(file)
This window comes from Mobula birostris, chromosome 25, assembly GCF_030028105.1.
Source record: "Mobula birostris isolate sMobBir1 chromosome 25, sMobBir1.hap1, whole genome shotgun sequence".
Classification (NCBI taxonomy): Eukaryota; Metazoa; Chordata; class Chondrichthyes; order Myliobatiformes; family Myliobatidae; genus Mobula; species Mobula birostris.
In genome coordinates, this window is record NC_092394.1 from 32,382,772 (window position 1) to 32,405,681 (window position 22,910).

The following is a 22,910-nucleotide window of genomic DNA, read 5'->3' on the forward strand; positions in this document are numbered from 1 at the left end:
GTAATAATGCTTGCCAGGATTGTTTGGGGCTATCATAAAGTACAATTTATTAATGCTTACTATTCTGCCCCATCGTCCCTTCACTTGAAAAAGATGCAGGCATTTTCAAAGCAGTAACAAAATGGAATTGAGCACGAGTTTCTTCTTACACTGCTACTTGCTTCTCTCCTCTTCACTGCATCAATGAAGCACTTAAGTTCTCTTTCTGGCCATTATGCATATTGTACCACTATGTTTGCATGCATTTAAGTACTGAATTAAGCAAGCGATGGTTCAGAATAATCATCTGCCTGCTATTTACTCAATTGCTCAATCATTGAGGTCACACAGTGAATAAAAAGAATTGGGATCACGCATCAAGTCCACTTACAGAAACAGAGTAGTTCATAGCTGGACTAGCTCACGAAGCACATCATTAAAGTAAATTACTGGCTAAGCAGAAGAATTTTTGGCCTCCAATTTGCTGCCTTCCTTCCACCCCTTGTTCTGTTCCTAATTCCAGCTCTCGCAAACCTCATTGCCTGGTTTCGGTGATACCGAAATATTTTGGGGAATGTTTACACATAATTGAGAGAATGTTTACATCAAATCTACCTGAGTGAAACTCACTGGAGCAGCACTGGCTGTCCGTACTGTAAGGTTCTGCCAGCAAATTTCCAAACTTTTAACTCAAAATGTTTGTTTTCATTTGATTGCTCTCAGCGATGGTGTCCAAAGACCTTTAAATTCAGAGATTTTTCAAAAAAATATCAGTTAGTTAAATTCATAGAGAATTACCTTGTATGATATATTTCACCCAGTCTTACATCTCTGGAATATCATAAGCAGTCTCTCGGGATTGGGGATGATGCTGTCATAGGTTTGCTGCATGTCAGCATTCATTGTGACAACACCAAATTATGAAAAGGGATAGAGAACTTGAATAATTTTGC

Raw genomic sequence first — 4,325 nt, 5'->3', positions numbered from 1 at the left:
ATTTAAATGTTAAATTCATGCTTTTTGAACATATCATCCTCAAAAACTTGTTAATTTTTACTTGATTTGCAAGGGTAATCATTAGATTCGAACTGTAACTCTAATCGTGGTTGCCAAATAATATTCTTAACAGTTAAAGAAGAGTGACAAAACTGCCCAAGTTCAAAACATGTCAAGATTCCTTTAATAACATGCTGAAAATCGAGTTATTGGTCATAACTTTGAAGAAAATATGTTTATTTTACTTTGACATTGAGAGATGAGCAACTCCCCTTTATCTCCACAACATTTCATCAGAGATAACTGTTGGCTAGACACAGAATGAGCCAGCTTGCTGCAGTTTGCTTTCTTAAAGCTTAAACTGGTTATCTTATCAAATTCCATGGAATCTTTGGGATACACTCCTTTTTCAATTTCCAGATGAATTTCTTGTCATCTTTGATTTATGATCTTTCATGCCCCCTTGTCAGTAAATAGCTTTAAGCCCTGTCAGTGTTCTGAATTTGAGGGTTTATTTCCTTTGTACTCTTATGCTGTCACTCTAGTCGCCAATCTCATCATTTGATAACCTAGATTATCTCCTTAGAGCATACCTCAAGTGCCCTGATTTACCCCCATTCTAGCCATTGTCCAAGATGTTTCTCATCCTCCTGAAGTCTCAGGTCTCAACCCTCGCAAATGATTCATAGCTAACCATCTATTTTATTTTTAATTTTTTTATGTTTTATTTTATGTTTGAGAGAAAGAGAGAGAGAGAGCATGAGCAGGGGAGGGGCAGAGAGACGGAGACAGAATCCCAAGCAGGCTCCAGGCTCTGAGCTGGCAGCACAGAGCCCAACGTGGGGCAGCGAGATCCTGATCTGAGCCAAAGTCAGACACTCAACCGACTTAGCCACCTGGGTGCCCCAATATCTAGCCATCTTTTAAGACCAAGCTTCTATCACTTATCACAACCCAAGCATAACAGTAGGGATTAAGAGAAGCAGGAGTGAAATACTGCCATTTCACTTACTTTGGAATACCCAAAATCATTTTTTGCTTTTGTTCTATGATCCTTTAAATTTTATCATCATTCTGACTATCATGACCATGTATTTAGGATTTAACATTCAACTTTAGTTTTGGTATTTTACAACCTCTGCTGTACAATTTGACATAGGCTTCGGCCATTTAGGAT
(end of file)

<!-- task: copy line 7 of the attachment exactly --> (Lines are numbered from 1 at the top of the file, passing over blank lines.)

Raw genomic sequence first — 4,325 nt, 5'->3', positions numbered from 1 at the left: